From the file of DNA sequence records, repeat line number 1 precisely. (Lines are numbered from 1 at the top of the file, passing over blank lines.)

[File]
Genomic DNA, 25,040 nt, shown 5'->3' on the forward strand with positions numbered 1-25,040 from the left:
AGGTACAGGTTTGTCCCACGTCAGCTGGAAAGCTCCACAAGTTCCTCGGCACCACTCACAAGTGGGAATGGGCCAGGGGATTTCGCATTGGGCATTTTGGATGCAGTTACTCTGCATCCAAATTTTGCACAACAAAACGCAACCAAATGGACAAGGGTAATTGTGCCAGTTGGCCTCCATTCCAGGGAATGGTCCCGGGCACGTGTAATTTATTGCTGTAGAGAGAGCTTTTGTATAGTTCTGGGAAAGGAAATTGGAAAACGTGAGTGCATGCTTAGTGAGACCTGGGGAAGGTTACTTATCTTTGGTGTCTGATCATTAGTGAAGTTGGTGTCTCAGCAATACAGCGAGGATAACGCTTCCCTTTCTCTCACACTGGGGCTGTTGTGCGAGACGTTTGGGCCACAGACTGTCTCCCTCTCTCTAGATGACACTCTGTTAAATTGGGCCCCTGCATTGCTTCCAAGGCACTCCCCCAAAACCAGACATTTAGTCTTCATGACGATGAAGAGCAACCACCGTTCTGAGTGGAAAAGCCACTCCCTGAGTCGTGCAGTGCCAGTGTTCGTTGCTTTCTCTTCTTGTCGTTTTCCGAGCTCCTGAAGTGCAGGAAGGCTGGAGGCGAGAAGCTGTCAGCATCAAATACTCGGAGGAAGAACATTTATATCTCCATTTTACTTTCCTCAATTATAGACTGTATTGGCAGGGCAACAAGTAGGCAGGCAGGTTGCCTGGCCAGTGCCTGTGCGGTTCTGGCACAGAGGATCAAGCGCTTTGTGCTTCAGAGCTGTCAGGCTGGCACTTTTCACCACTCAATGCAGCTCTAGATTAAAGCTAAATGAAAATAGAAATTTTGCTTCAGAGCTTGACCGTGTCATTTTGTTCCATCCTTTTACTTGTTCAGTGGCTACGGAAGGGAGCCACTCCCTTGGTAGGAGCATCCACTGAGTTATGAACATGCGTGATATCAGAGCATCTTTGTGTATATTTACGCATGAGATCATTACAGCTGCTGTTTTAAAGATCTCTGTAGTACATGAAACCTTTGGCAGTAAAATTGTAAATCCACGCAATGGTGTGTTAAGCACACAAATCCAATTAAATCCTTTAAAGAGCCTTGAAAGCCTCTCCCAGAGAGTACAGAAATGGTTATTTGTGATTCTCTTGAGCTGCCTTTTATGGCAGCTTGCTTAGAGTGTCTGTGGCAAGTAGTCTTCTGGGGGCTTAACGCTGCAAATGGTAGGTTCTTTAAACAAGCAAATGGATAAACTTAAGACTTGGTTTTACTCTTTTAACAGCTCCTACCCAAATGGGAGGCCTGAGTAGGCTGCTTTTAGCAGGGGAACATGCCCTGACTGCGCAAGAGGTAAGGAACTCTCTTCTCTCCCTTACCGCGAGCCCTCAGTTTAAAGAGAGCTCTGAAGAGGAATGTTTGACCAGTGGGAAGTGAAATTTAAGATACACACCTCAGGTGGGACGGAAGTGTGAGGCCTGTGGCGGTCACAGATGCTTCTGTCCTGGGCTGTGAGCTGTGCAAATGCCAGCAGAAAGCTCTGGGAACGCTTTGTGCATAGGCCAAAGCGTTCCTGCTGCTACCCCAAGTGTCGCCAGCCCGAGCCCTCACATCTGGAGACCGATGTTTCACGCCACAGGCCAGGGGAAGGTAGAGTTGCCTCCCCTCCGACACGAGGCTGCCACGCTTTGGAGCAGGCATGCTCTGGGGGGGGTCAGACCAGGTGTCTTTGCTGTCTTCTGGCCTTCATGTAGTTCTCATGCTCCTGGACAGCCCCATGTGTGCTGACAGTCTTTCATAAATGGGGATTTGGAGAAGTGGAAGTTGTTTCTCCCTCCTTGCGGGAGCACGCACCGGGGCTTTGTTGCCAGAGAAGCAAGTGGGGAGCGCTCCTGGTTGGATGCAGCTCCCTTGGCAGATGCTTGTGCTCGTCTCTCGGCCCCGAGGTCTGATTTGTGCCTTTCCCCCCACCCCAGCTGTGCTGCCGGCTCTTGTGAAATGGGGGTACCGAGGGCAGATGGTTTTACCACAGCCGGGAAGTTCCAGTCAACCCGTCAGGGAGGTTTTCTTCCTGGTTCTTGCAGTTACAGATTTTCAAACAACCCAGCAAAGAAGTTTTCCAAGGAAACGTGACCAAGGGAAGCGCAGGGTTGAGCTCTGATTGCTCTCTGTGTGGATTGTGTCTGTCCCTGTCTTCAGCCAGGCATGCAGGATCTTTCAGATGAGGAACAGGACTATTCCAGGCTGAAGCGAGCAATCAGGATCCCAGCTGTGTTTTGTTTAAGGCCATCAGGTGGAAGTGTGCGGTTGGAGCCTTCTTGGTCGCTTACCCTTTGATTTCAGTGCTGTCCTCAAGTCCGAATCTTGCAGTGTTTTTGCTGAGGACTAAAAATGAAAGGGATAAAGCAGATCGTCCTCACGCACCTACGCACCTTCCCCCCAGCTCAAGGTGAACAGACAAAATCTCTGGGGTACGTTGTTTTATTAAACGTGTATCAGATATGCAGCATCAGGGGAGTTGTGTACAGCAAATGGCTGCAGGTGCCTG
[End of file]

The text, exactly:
Genomic DNA, 25,040 nt, shown 5'->3' on the forward strand with positions numbered 1-25,040 from the left: